Handling Complaints

Complaints are a fact of life for the policing professions.  Many service industries successfully adopt the motto that the customer is always right.  With policing, the truth is that the customer is often wrong and that we are not in the ‘make everyone happy business’.  Often the best that we can hope for is that we were right, fair, professional, and did our best to explain our actions so that even though people might be unhappy they have an accurate appreciation for what we did.

Too often we view complaints as an annoyance or a challenge to our authority.  Viewed from this perspective complaints become something to be ignored or met with disdain.  We prefer not to be questioned.  When we take this point of view we often make the situation worse and miss opportunities for improvement.  Additionally, while we will never make everyone happy, we do want them to feel that they are well served by the police.  We want them to value our service so that they will support us through our tax base.  Otherwise they vote with their feet and we see the budget difficulties that many agencies are experiencing around the country.

The Story

I was going through the drive thru at a local Dunkin’ Donuts (yes, I still live the stereotype even as a retiree) and I noticed a sign posted at the cashier’s work station with the ‘LAST’ acronym posted as the process for handling customer complaints.  ‘LAST’ stands for listen, advice, solve and thank.  It was the first time that I had encountered this acronym but I thought that it had some great applicability for policing.  It does have some limitations, in that we might not reach a solution that made the customer happy, but does provide a template for professionally handling complaints.  I also thought that this fit very well with the processes set out in ‘Verbal Judo’.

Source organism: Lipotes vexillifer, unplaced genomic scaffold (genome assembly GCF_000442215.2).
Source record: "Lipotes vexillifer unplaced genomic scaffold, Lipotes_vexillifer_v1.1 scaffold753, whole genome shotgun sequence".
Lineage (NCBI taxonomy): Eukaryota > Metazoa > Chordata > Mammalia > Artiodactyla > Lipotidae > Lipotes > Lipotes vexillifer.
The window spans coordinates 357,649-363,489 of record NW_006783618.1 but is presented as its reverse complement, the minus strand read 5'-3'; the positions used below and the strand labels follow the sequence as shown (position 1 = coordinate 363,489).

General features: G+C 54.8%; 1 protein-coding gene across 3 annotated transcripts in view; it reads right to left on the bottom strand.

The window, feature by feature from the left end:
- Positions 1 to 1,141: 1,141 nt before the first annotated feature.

LAST

Listen – it goes a long way with a complainant when we take the time to actively listen to them and understand their perspective.  Our customers don’t know as much about the law or our procedures as we do.  If they did they wouldn’t have to call us.  Sometimes giving people the sense that you listened to them and considered their perspective is enough to assuage their concerns.

Advice – let the complainant know what their options are in dealing with their complaint.  Confer on what might be the best course of action but acknowledge that in the end it will be their choice.   Resist the temptation to withhold information about resolutions that you might view as less than ideal.  Explain laws, policies and procedures.  Don’t challenge people to call the Chief or the Mayor unless that is an appropriate response and in accordance with procedure.  Remember that you are influencing (leading) the complainant so communicating purpose, direction and motivation for the police action would be ideal.

Solve – again, you might not make the customer happy.  Solve means ensuring that you have explained yourself or your officers to the extent the situation allows.  If the complainant indicates that they would like to take a complaint further then assist them in next steps.  Assuming that we have been fair, right and professional we have nothing to fear from the complaint process going forward.